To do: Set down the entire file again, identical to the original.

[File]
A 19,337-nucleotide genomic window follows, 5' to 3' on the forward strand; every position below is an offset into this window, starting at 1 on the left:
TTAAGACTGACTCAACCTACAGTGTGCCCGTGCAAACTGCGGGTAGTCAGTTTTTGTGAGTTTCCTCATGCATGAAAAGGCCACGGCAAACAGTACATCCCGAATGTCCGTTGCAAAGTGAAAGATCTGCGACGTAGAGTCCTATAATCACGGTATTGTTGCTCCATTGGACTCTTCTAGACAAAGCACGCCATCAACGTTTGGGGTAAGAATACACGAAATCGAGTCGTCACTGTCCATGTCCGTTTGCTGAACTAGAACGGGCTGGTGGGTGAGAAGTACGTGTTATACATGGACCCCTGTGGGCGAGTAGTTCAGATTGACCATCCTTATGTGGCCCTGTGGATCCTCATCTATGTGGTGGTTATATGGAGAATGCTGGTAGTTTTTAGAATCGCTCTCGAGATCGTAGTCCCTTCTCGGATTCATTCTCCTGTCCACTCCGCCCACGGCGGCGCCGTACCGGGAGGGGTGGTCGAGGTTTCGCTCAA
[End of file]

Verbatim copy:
A 19,337-nucleotide genomic window follows, 5' to 3' on the forward strand; every position below is an offset into this window, starting at 1 on the left:
TTAAGACTGACTCAACCTACAGTGTGCCCGTGCAAACTGCGGGTAGTCAGTTTTTGTGAGTTTCCTCATGCATGAAAAGGCCACGGCAAACAGTACATCCCGAATGTCCGTTGCAAAGTGAAAGATCTGCGACGTAGAGTCCTATAATCACGGTATTGTTGCTCCATTGGACTCTTCTAGACAAAGCACGCCATCAACGTTTGGGGTAAGAATACACGAAATCGAGTCGTCACTGTCCATGTCCGTTTGCTGAACTAGAACGGGCTGGTGGGTGAGAAGTACGTGTTATACATGGACCCCTGTGGGCGAGTAGTTCAGATTGACCATCCTTATGTGGCCCTGTGGATCCTCATCTATGTGGTGGTTATATGGAGAATGCTGGTAGTTTTTAGAATCGCTCTCGAGATCGTAGTCCCTTCTCGGATTCATTCTCCTGTCCACTCCGCCCACGGCGGCGCCGTACCGGGAGGGGTGGTCGAGGTTTCGCTCAA